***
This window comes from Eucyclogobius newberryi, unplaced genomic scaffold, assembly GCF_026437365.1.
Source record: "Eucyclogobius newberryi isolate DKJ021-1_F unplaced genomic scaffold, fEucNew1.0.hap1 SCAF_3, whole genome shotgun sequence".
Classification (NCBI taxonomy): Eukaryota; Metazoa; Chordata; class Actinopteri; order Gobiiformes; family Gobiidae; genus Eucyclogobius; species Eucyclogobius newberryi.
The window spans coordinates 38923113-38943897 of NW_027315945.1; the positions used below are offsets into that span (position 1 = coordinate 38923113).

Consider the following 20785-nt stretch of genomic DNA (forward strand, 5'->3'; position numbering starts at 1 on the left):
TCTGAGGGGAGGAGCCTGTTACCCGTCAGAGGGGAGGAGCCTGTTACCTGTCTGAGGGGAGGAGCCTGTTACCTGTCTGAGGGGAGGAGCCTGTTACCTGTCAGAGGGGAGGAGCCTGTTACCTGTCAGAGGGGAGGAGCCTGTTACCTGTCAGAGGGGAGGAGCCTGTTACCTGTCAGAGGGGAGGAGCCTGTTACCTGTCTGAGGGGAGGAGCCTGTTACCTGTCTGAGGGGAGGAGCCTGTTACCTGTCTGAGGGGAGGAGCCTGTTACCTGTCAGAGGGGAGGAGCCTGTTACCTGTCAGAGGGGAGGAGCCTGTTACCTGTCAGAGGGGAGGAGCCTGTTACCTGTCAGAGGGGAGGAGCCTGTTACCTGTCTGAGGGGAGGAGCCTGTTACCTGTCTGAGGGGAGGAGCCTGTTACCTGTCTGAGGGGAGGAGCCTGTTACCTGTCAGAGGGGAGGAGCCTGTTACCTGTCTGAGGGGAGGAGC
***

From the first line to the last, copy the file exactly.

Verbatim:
This window comes from Eucyclogobius newberryi, unplaced genomic scaffold, assembly GCF_026437365.1.
Source record: "Eucyclogobius newberryi isolate DKJ021-1_F unplaced genomic scaffold, fEucNew1.0.hap1 SCAF_3, whole genome shotgun sequence".
Classification (NCBI taxonomy): Eukaryota; Metazoa; Chordata; class Actinopteri; order Gobiiformes; family Gobiidae; genus Eucyclogobius; species Eucyclogobius newberryi.
The window spans coordinates 38923113-38943897 of NW_027315945.1; the positions used below are offsets into that span (position 1 = coordinate 38923113).

Consider the following 20785-nt stretch of genomic DNA (forward strand, 5'->3'; position numbering starts at 1 on the left):
TCTGAGGGGAGGAGCCTGTTACCCGTCAGAGGGGAGGAGCCTGTTACCTGTCTGAGGGGAGGAGCCTGTTACCTGTCTGAGGGGAGGAGCCTGTTACCTGTCAGAGGGGAGGAGCCTGTTACCTGTCAGAGGGGAGGAGCCTGTTACCTGTCAGAGGGGAGGAGCCTGTTACCTGTCAGAGGGGAGGAGCCTGTTACCTGTCTGAGGGGAGGAGCCTGTTACCTGTCTGAGGGGAGGAGCCTGTTACCTGTCTGAGGGGAGGAGCCTGTTACCTGTCAGAGGGGAGGAGCCTGTTACCTGTCAGAGGGGAGGAGCCTGTTACCTGTCAGAGGGGAGGAGCCTGTTACCTGTCAGAGGGGAGGAGCCTGTTACCTGTCTGAGGGGAGGAGCCTGTTACCTGTCTGAGGGGAGGAGCCTGTTACCTGTCTGAGGGGAGGAGCCTGTTACCTGTCAGAGGGGAGGAGCCTGTTACCTGTCTGAGGGGAGGAGC